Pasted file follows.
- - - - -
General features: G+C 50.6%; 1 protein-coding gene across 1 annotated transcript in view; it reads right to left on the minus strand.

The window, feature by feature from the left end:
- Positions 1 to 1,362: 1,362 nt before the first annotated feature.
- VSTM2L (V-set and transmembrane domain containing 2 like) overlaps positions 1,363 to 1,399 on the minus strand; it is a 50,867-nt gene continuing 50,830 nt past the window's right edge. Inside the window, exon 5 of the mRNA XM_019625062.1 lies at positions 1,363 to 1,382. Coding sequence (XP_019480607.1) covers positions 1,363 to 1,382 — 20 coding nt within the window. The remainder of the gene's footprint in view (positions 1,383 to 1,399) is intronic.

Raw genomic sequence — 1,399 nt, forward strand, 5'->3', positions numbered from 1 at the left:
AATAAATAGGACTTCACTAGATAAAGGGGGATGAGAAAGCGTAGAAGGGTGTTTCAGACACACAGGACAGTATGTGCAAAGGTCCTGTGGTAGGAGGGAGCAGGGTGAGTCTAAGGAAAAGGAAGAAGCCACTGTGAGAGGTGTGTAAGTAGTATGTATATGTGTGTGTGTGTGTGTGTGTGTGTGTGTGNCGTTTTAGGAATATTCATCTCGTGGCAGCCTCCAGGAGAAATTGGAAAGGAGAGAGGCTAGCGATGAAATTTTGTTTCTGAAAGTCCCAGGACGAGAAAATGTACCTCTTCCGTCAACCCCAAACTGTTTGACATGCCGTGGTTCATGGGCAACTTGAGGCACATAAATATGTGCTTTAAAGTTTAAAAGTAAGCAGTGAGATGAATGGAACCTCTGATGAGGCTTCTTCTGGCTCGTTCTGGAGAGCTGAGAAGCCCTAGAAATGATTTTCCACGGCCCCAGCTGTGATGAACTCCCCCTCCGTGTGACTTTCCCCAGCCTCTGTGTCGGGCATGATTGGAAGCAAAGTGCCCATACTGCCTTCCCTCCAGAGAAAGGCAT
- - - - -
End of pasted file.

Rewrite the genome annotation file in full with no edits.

General features: G+C 50.6%; 1 protein-coding gene across 1 annotated transcript in view; it reads right to left on the minus strand.

The window, feature by feature from the left end:
- Positions 1 to 1,362: 1,362 nt before the first annotated feature.
- VSTM2L (V-set and transmembrane domain containing 2 like) overlaps positions 1,363 to 1,399 on the minus strand; it is a 50,867-nt gene continuing 50,830 nt past the window's right edge. Inside the window, exon 5 of the mRNA XM_019625062.1 lies at positions 1,363 to 1,382. Coding sequence (XP_019480607.1) covers positions 1,363 to 1,382 — 20 coding nt within the window. The remainder of the gene's footprint in view (positions 1,383 to 1,399) is intronic.

Raw genomic sequence — 1,399 nt, forward strand, 5'->3', positions numbered from 1 at the left:
AATAAATAGGACTTCACTAGATAAAGGGGGATGAGAAAGCGTAGAAGGGTGTTTCAGACACACAGGACAGTATGTGCAAAGGTCCTGTGGTAGGAGGGAGCAGGGTGAGTCTAAGGAAAAGGAAGAAGCCACTGTGAGAGGTGTGTAAGTAGTATGTATATGTGTGTGTGTGTGTGTGTGTGTGTGTGTGNCGTTTTAGGAATATTCATCTCGTGGCAGCCTCCAGGAGAAATTGGAAAGGAGAGAGGCTAGCGATGAAATTTTGTTTCTGAAAGTCCCAGGACGAGAAAATGTACCTCTTCCGTCAACCCCAAACTGTTTGACATGCCGTGGTTCATGGGCAACTTGAGGCACATAAATATGTGCTTTAAAGTTTAAAAGTAAGCAGTGAGATGAATGGAACCTCTGATGAGGCTTCTTCTGGCTCGTTCTGGAGAGCTGAGAAGCCCTAGAAATGATTTTCCACGGCCCCAGCTGTGATGAACTCCCCCTCCGTGTGACTTTCCCCAGCCTCTGTGTCGGGCATGATTGGAAGCAAAGTGCCCATACTGCCTTCCCTCCAGAGAAAGGCAT